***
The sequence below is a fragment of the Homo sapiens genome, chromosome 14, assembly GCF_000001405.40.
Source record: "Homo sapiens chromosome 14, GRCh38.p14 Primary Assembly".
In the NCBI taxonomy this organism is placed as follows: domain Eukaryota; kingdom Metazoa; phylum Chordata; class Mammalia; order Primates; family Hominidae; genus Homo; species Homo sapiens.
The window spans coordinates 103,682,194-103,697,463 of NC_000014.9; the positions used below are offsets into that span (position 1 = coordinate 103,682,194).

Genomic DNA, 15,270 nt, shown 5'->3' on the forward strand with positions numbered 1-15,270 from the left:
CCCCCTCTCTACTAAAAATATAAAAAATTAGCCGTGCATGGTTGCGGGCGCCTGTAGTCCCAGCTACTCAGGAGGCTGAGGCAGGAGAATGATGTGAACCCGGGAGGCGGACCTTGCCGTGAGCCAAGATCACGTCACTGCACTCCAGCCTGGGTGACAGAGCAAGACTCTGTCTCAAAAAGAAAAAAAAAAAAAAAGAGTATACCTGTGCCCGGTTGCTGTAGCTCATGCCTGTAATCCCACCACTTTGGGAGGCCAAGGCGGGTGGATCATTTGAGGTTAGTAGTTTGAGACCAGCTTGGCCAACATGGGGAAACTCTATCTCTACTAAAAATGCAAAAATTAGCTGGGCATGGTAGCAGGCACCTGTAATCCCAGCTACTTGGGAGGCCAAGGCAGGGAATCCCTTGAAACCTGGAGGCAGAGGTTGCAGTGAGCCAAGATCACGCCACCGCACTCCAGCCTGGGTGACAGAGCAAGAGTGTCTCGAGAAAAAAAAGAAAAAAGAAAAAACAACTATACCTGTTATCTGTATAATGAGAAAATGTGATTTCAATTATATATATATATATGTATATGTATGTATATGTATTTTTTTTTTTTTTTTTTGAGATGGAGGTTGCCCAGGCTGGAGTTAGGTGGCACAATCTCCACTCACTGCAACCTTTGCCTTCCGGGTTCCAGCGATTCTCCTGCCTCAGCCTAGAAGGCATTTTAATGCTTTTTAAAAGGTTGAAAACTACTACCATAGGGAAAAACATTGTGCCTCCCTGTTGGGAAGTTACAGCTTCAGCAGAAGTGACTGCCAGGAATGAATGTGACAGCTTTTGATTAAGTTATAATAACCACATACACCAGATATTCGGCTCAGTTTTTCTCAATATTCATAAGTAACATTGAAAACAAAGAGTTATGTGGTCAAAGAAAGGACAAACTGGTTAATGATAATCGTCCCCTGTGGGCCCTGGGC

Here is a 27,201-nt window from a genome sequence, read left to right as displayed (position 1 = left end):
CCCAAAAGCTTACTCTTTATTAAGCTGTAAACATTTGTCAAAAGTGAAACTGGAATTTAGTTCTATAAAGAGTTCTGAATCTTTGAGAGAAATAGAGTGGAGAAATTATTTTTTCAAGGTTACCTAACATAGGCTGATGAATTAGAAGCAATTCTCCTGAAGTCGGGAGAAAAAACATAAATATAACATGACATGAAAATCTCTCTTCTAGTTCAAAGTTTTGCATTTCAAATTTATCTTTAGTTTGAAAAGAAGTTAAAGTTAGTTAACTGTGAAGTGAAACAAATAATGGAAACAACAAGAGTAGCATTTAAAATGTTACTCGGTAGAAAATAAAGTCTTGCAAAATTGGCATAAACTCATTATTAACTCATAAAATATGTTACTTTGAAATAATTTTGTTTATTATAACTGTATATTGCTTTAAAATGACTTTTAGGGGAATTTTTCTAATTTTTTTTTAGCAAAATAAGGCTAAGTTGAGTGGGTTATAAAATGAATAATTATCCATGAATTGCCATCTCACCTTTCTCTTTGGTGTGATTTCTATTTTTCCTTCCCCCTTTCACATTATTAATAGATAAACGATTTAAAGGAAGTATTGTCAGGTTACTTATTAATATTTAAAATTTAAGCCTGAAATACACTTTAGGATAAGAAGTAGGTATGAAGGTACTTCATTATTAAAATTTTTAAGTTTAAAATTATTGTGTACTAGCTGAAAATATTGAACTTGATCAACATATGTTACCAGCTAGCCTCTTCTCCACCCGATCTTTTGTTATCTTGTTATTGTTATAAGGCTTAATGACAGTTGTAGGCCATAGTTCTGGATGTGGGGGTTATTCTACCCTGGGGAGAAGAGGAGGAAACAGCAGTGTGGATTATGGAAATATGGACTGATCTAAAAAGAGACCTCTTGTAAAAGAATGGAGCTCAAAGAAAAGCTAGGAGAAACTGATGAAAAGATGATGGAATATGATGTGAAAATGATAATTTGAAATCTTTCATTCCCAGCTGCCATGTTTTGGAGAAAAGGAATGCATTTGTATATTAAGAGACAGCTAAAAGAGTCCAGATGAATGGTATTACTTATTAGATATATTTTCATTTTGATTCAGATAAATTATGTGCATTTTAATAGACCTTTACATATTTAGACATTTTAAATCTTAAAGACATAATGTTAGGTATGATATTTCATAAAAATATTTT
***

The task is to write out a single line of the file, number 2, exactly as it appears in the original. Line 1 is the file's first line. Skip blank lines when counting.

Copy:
Source record: "Homo sapiens chromosome 14, GRCh38.p14 Primary Assembly".